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Wildfire Prevention and Aftermath – Best Practices

The wildfires experienced in late 2017 have resulted in an increased focus on how school sites can reduce the risk of loss of life and property as a result of wildfires though the lessons learned during this severe fire event.

Although there is some dispute as to the underlying reasons for these events, the recently experienced drought and increased numbers of days with high temperatures and wind can create conditions that lend to extreme fire conditions and behaviors.

Public education efforts have focused on residential neighborhoods and structures that are found in the urban wildland interface. School sites that serve these populations are often located in these same areas and can benefit from adapting the best practices used to reduce risk the potential for loss due to wildfires.

The generally accepted best practices in reducing the risk of damage due to wildland fires have been broken into three main categories: defensible space, vegetation management and building hardening.

Defensible Space – An area, as defined by the Authority having jurisdiction, (typically a width of 30 feet or more) between an improved property and a potential wildland fire where combustible materials and vegetation have been removed or modified to reduce the potential for fire on improved property spreading to wildland fuels or to provide a safe working area for fire fighters protecting life and improved property from wildland fire (NFPA, NFPA 1144, 2002, p. 5), or as defined by PRC 4291.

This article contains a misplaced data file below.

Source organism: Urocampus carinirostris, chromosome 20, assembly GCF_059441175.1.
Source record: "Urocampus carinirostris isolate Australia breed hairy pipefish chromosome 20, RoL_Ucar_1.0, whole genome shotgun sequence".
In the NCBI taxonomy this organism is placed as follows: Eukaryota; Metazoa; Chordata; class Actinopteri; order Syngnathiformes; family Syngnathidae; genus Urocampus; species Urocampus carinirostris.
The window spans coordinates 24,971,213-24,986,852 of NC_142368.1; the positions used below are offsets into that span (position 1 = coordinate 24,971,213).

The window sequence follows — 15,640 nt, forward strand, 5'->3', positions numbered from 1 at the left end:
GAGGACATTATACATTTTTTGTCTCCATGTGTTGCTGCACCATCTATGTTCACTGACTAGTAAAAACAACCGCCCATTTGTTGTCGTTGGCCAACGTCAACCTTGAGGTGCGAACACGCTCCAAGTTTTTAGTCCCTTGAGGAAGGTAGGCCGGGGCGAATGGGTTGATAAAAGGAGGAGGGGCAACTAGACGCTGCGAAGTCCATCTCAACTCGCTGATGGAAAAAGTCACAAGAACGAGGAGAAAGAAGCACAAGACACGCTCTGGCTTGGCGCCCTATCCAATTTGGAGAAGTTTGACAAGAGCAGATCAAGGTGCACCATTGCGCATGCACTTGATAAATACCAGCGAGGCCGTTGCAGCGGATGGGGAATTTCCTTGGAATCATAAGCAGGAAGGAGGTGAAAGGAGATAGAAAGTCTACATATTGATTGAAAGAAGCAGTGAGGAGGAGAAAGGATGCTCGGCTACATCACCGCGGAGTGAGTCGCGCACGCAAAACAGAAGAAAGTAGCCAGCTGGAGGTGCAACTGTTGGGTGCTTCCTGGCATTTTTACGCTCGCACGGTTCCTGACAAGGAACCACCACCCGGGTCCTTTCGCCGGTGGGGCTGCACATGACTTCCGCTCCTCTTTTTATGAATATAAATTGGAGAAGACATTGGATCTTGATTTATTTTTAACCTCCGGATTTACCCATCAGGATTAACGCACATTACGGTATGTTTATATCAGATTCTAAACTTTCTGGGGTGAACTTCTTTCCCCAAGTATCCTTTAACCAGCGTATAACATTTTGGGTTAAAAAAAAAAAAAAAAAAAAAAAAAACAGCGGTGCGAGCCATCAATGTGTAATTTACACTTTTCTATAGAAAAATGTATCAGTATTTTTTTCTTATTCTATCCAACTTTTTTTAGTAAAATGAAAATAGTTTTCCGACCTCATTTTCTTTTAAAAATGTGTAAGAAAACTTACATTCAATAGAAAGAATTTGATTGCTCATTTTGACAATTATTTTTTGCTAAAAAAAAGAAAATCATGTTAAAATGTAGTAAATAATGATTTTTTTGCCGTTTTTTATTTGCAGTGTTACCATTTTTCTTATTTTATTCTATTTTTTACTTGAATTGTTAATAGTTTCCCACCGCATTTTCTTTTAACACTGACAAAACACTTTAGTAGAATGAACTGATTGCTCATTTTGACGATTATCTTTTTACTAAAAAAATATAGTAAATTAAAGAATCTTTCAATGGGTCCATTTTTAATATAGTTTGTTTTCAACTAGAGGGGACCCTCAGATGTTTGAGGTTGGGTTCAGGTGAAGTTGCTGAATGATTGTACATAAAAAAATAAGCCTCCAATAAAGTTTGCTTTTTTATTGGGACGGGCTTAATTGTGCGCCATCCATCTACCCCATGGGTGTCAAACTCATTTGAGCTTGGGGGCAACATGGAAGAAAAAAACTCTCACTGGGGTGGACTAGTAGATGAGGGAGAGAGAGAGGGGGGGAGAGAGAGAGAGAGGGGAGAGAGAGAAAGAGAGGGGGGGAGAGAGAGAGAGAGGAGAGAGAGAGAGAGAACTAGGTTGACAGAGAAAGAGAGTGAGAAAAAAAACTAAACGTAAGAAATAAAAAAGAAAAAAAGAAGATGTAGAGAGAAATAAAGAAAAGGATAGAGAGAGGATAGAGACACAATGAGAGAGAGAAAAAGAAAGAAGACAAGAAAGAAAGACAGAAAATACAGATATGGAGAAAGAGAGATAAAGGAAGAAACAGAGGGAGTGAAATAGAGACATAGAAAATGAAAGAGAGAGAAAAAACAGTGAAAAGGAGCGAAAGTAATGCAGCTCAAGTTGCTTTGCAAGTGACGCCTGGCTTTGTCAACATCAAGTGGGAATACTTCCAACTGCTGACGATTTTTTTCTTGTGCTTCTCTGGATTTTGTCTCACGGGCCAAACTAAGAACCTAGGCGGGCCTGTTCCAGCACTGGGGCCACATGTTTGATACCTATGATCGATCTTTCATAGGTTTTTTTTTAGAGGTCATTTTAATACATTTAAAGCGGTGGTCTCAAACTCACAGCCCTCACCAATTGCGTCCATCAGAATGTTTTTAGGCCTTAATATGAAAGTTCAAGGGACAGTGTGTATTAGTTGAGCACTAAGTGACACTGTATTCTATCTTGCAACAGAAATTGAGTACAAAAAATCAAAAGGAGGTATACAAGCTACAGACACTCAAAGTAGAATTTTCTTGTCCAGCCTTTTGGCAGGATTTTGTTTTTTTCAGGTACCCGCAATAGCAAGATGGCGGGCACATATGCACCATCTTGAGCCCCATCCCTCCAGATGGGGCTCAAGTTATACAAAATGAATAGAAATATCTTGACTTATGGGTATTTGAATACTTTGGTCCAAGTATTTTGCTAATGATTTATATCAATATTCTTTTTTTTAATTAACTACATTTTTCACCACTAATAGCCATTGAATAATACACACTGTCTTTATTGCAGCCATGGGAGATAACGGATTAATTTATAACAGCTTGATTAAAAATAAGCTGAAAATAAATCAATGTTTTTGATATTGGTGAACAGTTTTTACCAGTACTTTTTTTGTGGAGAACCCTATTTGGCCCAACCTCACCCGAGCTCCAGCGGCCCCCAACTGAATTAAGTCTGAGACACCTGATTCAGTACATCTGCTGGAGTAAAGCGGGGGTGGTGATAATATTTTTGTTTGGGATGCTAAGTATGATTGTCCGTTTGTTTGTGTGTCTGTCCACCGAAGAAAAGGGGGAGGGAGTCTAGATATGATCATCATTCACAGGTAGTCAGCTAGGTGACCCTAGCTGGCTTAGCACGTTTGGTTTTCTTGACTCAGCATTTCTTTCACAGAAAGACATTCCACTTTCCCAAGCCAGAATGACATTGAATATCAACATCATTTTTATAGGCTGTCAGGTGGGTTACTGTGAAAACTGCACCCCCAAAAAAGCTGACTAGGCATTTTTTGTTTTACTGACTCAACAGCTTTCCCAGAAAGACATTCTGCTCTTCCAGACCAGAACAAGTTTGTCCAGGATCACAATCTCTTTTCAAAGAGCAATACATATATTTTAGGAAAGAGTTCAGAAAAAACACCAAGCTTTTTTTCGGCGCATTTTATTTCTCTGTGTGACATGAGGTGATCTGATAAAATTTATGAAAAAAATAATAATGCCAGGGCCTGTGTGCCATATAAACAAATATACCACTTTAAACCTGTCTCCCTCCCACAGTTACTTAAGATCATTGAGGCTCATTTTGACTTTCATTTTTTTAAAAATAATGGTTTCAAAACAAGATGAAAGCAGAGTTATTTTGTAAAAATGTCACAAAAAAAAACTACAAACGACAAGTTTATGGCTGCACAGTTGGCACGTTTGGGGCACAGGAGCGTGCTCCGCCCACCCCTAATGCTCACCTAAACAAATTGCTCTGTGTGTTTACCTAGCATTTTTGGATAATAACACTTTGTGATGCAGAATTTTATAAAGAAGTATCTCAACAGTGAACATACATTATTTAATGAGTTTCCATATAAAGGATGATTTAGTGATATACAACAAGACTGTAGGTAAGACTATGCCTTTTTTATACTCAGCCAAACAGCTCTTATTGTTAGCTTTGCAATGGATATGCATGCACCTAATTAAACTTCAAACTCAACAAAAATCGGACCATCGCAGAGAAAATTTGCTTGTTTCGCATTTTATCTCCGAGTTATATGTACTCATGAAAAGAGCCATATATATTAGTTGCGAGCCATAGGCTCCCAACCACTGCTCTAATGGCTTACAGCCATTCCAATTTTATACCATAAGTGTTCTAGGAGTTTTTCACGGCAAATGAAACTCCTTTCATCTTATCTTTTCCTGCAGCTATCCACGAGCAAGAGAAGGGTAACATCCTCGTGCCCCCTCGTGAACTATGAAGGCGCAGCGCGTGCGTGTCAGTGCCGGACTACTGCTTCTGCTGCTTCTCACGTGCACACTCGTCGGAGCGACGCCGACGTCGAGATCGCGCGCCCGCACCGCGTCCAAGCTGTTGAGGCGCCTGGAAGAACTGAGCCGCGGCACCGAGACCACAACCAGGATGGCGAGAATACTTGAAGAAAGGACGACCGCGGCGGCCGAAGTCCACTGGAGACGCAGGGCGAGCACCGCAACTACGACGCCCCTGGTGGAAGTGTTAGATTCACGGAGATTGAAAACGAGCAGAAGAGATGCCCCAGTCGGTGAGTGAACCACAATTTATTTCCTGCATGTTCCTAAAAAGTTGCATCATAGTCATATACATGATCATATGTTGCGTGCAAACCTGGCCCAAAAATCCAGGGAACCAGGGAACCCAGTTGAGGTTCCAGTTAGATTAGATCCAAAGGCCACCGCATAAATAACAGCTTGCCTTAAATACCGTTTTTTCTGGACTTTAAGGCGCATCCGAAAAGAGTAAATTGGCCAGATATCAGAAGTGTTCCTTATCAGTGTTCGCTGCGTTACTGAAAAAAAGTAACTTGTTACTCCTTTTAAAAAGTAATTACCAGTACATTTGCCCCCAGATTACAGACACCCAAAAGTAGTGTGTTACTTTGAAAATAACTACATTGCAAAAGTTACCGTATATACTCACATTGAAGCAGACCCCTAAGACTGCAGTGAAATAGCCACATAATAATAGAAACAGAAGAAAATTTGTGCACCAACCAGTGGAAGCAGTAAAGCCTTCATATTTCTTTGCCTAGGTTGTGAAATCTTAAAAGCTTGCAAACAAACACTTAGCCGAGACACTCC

Vegetation Management – Controlling the standing height of grasses, distance of trees, shrubs and scrub to structures and each other. Also, selection of landscaping plants, trees, and shrubs that retain greater moisture content throughout the year and are drought resistant.

Building Hardening – The selection and/or retrofit of existing construction methods, materials and building fixtures to reduce the potential for fire.

Federal, State, County, and State sponsored agencies conduct on-going assessments of risk, based on accepted scientific methodologies. These assessments and general recommendations on how to reduce the risk of property damage can be found at:

• FireSafe - local chapter can be found through

• Your local fire district webpage

Adoption of these best practices may reduce the risk of loss from wildland fires. Contact your Keenan Loss Control representative should you have any questions and/or are interested in a site-specific review.


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